The university “Acción pro educación y cultura” (Apec) will host the academic activities, with two conferences on binational tourism and Haitian-Dominican relations, as well as a workshop of coaching, personal motivation and community leadership, according to the Espacinsular website.

The 8th edition of Diaspora Week aims to strengthen ties between the two peoples and promote cultural, tourist and commercial exchanges.

April 20 is the date chosen in Haiti to mark the national day of the diaspora.

Colombia: Scars that build peace


An article from Kienyke Historias

Coming from different places in the south of Colombia, they arrive in groups, dressed in coats, hats and gloves, since many of them are not used to the cold. In their eyes you see a mixture of emotion, expectation and some fear. From different parts of the country, these women have experienced the harshness of violence in the armed conflict.

They are organized in two groups. They greet each other and embrace each other. Some are old acquaintances. They are on the road to rebuilding their lives after having survived different forms of violence. Each story is a world, but all these worlds intersect with common elements.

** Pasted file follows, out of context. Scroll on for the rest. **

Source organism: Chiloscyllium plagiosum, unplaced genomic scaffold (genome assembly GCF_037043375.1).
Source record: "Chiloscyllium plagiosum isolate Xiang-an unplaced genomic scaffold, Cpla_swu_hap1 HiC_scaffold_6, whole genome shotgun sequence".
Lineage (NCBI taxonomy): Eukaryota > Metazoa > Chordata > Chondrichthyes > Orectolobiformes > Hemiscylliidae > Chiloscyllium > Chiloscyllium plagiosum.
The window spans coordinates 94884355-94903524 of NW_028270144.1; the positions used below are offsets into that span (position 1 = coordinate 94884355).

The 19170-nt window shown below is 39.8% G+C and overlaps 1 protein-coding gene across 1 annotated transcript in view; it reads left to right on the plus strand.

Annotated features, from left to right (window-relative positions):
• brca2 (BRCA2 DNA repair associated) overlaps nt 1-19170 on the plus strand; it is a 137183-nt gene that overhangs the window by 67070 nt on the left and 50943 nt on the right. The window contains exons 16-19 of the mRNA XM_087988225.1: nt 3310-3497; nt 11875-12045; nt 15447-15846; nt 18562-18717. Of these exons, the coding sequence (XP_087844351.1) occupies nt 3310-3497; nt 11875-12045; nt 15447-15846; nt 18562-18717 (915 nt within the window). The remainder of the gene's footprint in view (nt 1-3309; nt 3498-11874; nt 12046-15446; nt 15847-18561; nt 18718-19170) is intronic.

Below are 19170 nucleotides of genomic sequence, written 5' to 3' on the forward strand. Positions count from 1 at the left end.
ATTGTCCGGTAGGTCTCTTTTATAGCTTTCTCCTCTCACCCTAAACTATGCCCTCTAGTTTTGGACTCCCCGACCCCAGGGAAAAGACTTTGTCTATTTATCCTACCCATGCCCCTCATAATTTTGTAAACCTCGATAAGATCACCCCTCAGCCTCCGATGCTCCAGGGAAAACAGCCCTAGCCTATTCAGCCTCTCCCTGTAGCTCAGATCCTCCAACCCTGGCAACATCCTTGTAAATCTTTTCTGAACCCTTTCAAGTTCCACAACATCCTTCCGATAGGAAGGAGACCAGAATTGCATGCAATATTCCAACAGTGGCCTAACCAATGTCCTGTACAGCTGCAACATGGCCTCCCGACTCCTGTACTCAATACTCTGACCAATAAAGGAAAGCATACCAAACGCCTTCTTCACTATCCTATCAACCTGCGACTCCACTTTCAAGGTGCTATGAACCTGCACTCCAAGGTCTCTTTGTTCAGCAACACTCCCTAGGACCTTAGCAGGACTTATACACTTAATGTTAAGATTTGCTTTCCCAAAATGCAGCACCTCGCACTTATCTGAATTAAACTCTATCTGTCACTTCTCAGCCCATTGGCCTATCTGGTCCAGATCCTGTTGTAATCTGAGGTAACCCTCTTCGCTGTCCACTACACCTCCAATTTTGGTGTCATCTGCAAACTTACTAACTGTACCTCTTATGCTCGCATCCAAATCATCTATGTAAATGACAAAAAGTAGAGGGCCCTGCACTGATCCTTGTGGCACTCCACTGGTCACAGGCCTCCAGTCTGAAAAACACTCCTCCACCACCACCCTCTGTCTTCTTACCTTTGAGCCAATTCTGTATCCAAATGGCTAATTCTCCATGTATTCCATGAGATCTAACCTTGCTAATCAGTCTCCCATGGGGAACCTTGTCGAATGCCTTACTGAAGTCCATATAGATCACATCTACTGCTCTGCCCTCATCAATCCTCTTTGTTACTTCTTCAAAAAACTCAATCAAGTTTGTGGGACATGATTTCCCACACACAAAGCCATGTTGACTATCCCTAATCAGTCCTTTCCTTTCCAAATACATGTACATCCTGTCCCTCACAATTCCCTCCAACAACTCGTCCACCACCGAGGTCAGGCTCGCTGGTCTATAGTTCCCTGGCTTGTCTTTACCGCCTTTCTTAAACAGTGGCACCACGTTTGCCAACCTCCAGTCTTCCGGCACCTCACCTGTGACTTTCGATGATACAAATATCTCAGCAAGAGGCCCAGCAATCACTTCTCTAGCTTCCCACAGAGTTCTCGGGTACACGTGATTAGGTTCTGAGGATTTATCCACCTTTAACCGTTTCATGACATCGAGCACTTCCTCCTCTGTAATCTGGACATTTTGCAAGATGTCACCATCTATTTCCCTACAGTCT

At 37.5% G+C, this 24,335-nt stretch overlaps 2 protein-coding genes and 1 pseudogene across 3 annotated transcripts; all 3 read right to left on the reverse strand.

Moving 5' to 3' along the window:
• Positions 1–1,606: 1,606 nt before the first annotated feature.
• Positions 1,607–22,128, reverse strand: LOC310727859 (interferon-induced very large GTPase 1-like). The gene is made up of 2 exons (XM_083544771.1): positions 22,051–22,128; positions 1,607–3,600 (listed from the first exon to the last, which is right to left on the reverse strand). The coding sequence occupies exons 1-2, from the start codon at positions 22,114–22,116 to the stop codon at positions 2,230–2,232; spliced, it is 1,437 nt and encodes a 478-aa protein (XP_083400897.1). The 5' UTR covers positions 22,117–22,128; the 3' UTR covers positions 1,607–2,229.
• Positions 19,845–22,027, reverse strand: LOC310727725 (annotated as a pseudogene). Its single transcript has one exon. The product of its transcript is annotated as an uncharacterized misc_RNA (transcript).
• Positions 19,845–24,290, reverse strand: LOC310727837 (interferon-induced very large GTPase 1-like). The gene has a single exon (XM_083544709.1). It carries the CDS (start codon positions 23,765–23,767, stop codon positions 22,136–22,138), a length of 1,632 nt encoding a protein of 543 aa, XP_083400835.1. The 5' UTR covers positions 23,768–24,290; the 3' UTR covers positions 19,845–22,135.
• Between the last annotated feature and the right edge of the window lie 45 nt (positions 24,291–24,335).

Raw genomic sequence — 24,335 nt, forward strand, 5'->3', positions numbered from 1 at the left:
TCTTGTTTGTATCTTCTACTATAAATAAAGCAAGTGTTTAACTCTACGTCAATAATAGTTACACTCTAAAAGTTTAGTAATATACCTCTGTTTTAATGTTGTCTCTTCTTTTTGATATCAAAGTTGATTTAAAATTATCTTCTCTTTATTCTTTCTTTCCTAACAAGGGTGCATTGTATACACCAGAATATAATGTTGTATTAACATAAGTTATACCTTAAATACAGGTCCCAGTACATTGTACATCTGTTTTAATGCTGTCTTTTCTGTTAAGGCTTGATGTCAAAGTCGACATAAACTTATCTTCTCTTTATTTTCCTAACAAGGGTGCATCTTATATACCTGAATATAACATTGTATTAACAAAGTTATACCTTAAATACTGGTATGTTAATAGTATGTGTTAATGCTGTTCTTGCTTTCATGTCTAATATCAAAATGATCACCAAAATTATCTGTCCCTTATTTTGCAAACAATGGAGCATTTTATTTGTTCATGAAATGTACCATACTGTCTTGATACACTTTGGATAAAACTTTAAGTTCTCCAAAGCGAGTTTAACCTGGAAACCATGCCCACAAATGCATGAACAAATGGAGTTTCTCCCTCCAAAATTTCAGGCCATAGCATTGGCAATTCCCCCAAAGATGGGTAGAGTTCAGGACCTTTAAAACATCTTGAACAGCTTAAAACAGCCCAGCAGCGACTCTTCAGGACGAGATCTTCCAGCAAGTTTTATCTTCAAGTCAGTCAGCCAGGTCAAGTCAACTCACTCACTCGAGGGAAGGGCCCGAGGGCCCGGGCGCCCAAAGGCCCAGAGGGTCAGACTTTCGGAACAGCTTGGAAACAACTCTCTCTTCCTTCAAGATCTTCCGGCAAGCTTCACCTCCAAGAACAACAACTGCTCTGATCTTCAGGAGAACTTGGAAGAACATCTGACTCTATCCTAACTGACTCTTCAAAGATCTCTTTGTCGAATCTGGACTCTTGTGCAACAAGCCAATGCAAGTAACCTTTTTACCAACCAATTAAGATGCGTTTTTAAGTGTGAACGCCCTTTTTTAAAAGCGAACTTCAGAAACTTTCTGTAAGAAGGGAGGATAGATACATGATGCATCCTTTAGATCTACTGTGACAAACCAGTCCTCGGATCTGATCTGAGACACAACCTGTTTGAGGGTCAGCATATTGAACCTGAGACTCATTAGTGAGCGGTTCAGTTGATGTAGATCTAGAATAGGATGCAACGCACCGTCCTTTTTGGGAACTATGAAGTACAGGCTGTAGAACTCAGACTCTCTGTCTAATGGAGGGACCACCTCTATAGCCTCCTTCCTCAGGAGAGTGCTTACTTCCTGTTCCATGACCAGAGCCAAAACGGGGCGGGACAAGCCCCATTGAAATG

Those who do not yet know each other present themselves and talk about their hopes, struggles and expectations. Little by little they gain confidence and gather the courage to experience an encounter never before possible. At the end of the afternoon, spontaneously, the group of members of the Departmental Table of Victims decide to go to the room where the other group is assembled, composed of women who were part of the FARC guerrillas in the past.

With songs performed by themselves, they still meet to dance without speaking. Music works as a balm for pains and fears. Finally, they relax and take turns interpreting music from their regions. This is the start of a 3-day meeting in which 40 women, all affected in one way or another by violence, will carry out a process of healing, encounter and forgiveness.

The second day passes and all are working in detail on a drawing of themselves. They portray in each silhouette their feelings, wounds, hopes. Then, around the fire, they talk and share their stories of pain and resilience. Crying is difficult to contain, but it serves to cleanse the soul. Talking about what happened, being heard by others in solidary silence is a way of letting go of the past. Knowing that other women went through the same thing helps relieve the burden. Finally, they are not alone.

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Question related to this article:

What is happening in Colombia, Is peace possible?

Do women have a special role to play in the peace movement?

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In both halls similar stories are heard. The armed conflict affected the lives of all and left scars, in some physical, in other more emotional.